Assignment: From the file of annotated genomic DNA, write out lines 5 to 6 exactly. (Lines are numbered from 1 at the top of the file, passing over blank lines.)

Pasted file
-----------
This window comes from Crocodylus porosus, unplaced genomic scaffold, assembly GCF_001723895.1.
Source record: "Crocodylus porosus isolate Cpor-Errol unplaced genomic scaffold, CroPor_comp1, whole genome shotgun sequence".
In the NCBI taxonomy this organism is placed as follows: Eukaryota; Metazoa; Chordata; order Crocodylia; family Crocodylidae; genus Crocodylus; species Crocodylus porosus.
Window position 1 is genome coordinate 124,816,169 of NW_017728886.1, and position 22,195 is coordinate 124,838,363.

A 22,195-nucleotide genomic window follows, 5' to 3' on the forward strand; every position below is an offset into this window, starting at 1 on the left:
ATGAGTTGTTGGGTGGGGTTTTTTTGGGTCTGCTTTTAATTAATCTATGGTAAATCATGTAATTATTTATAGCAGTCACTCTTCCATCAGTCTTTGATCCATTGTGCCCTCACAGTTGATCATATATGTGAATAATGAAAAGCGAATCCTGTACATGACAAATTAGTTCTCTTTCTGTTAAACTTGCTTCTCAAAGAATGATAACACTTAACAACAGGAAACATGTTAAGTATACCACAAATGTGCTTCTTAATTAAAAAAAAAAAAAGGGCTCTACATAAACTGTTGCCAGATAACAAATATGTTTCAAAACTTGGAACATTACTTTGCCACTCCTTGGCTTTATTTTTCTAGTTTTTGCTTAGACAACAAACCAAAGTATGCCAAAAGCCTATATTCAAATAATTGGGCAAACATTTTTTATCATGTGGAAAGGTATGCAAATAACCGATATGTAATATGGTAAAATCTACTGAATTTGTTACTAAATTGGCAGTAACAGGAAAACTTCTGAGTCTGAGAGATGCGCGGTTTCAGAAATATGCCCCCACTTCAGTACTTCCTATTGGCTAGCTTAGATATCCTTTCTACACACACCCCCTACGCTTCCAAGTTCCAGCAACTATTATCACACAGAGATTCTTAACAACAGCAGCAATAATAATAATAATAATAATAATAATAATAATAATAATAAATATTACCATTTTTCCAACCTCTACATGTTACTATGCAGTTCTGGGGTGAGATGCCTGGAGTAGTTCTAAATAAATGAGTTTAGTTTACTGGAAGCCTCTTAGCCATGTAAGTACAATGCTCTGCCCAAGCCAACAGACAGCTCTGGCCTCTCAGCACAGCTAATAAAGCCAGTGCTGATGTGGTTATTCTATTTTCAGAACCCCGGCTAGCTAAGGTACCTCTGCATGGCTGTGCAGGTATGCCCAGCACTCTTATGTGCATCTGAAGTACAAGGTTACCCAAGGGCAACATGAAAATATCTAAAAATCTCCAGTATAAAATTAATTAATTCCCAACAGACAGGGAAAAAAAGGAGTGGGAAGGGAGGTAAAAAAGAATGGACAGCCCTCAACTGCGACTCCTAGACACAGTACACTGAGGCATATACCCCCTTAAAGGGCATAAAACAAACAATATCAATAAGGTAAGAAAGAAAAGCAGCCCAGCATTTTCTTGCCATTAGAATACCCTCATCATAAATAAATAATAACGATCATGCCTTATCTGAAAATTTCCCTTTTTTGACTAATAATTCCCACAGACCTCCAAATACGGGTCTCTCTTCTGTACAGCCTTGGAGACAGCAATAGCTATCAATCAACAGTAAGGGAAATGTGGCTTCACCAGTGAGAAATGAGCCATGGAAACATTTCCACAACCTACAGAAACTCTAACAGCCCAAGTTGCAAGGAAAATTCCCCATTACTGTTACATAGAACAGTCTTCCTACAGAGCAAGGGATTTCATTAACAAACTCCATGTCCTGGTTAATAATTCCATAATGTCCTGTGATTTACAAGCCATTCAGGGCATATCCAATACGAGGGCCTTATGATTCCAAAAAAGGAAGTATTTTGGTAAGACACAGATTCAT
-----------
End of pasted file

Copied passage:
A 22,195-nucleotide genomic window follows, 5' to 3' on the forward strand; every position below is an offset into this window, starting at 1 on the left:
ATGAGTTGTTGGGTGGGGTTTTTTTGGGTCTGCTTTTAATTAATCTATGGTAAATCATGTAATTATTTATAGCAGTCACTCTTCCATCAGTCTTTGATCCATTGTGCCCTCACAGTTGATCATATATGTGAATAATGAAAAGCGAATCCTGTACATGACAAATTAGTTCTCTTTCTGTTAAACTTGCTTCTCAAAGAATGATAACACTTAACAACAGGAAACATGTTAAGTATACCACAAATGTGCTTCTTAATTAAAAAAAAAAAAAGGGCTCTACATAAACTGTTGCCAGATAACAAATATGTTTCAAAACTTGGAACATTACTTTGCCACTCCTTGGCTTTATTTTTCTAGTTTTTGCTTAGACAACAAACCAAAGTATGCCAAAAGCCTATATTCAAATAATTGGGCAAACATTTTTTATCATGTGGAAAGGTATGCAAATAACCGATATGTAATATGGTAAAATCTACTGAATTTGTTACTAAATTGGCAGTAACAGGAAAACTTCTGAGTCTGAGAGATGCGCGGTTTCAGAAATATGCCCCCACTTCAGTACTTCCTATTGGCTAGCTTAGATATCCTTTCTACACACACCCCCTACGCTTCCAAGTTCCAGCAACTATTATCACACAGAGATTCTTAACAACAGCAGCAATAATAATAATAATAATAATAATAATAATAATAATAATAAATATTACCATTTTTCCAACCTCTACATGTTACTATGCAGTTCTGGGGTGAGATGCCTGGAGTAGTTCTAAATAAATGAGTTTAGTTTACTGGAAGCCTCTTAGCCATGTAAGTACAATGCTCTGCCCAAGCCAACAGACAGCTCTGGCCTCTCAGCACAGCTAATAAAGCCAGTGCTGATGTGGTTATTCTATTTTCAGAACCCCGGCTAGCTAAGGTACCTCTGCATGGCTGTGCAGGTATGCCCAGCACTCTTATGTGCATCTGAAGTACAAGGTTACCCAAGGGCAACATGAAAATATCTAAAAATCTCCAGTATAAAATTAATTAATTCCCAACAGACAGGGAAAAAAAGGAGTGGGAAGGGAGGTAAAAAAGAATGGACAGCCCTCAACTGCGACTCCTAGACACAGTACACTGAGGCATATACCCCCTTAAAGGGCATAAAACAAACAATATCAATAAGGTAAGAAAGAAAAGCAGCCCAGCATTTTCTTGCCATTAGAATACCCTCATCATAAATAAATAATAACGATCATGCCTTATCTGAAAATTTCCCTTTTTTGACTAATAATTCCCACAGACCTCCAAATACGGGTCTCTCTTCTGTACAGCCTTGGAGACAGCAATAGCTATCAATCAACAGTAAGGGAAATGTGGCTTCACCAGTGAGAAATGAGCCATGGAAACATTTCCACAACCTACAGAAACTCTAACAGCCCAAGTTGCAAGGAAAATTCCCCATTACTGTTACATAGAACAGTCTTCCTACAGAGCAAGGGATTTCATTAACAAACTCCATGTCCTGGTTAATAATTCCATAATGTCCTGTGATTTACAAGCCATTCAGGGCATATCCAATACGAGGGCCTTATGATTCCAAAAAAGGAAGTATTTTGGTAAGACACAGATTCAT